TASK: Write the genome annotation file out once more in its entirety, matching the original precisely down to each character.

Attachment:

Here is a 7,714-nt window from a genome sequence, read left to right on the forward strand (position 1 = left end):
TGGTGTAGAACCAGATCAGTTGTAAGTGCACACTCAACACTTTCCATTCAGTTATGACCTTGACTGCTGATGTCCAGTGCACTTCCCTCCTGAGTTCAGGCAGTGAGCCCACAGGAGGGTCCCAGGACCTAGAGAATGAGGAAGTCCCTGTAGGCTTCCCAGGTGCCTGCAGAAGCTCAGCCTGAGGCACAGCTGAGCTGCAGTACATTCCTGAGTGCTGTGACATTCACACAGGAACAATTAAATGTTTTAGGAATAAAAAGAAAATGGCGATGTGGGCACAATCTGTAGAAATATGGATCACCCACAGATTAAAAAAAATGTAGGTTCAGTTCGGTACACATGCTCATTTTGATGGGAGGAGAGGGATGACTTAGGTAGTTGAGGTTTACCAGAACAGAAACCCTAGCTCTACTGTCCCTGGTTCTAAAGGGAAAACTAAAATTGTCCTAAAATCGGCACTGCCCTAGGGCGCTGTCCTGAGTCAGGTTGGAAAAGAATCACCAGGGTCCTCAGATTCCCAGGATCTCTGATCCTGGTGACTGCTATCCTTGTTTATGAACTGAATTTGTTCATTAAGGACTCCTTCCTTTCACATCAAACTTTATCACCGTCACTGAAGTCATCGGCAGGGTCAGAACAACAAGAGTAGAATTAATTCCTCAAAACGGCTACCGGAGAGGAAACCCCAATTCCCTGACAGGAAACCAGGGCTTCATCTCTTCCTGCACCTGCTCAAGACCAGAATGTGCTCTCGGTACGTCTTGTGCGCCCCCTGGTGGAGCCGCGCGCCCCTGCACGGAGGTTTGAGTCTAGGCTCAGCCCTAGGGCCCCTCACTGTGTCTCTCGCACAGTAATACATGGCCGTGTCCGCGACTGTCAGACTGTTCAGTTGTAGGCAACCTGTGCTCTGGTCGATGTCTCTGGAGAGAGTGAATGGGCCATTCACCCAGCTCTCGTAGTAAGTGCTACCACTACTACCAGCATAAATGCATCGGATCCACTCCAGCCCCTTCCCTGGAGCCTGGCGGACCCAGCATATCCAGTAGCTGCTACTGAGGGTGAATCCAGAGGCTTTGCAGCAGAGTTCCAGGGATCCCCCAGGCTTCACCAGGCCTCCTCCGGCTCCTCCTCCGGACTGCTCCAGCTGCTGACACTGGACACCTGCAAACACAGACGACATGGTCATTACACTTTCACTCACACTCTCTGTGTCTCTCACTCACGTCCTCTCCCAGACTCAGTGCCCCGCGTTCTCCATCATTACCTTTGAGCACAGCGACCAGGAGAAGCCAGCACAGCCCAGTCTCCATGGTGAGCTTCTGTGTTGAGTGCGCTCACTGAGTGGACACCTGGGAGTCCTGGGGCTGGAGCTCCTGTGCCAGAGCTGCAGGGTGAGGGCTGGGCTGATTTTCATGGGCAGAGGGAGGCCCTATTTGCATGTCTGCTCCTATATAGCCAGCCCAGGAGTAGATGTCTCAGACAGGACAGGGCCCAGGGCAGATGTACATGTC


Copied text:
Here is a 7,714-nt window from a genome sequence, read left to right on the forward strand (position 1 = left end):
TGGTGTAGAACCAGATCAGTTGTAAGTGCACACTCAACACTTTCCATTCAGTTATGACCTTGACTGCTGATGTCCAGTGCACTTCCCTCCTGAGTTCAGGCAGTGAGCCCACAGGAGGGTCCCAGGACCTAGAGAATGAGGAAGTCCCTGTAGGCTTCCCAGGTGCCTGCAGAAGCTCAGCCTGAGGCACAGCTGAGCTGCAGTACATTCCTGAGTGCTGTGACATTCACACAGGAACAATTAAATGTTTTAGGAATAAAAAGAAAATGGCGATGTGGGCACAATCTGTAGAAATATGGATCACCCACAGATTAAAAAAAATGTAGGTTCAGTTCGGTACACATGCTCATTTTGATGGGAGGAGAGGGATGACTTAGGTAGTTGAGGTTTACCAGAACAGAAACCCTAGCTCTACTGTCCCTGGTTCTAAAGGGAAAACTAAAATTGTCCTAAAATCGGCACTGCCCTAGGGCGCTGTCCTGAGTCAGGTTGGAAAAGAATCACCAGGGTCCTCAGATTCCCAGGATCTCTGATCCTGGTGACTGCTATCCTTGTTTATGAACTGAATTTGTTCATTAAGGACTCCTTCCTTTCACATCAAACTTTATCACCGTCACTGAAGTCATCGGCAGGGTCAGAACAACAAGAGTAGAATTAATTCCTCAAAACGGCTACCGGAGAGGAAACCCCAATTCCCTGACAGGAAACCAGGGCTTCATCTCTTCCTGCACCTGCTCAAGACCAGAATGTGCTCTCGGTACGTCTTGTGCGCCCCCTGGTGGAGCCGCGCGCCCCTGCACGGAGGTTTGAGTCTAGGCTCAGCCCTAGGGCCCCTCACTGTGTCTCTCGCACAGTAATACATGGCCGTGTCCGCGACTGTCAGACTGTTCAGTTGTAGGCAACCTGTGCTCTGGTCGATGTCTCTGGAGAGAGTGAATGGGCCATTCACCCAGCTCTCGTAGTAAGTGCTACCACTACTACCAGCATAAATGCATCGGATCCACTCCAGCCCCTTCCCTGGAGCCTGGCGGACCCAGCATATCCAGTAGCTGCTACTGAGGGTGAATCCAGAGGCTTTGCAGCAGAGTTCCAGGGATCCCCCAGGCTTCACCAGGCCTCCTCCGGCTCCTCCTCCGGACTGCTCCAGCTGCTGACACTGGACACCTGCAAACACAGACGACATGGTCATTACACTTTCACTCACACTCTCTGTGTCTCTCACTCACGTCCTCTCCCAGACTCAGTGCCCCGCGTTCTCCATCATTACCTTTGAGCACAGCGACCAGGAGAAGCCAGCACAGCCCAGTCTCCATGGTGAGCTTCTGTGTTGAGTGCGCTCACTGAGTGGACACCTGGGAGTCCTGGGGCTGGAGCTCCTGTGCCAGAGCTGCAGGGTGAGGGCTGGGCTGATTTTCATGGGCAGAGGGAGGCCCTATTTGCATGTCTGCTCCTATATAGCCAGCCCAGGAGTAGATGTCTCAGACAGGACAGGGCCCAGGGCAGATGTACATGTC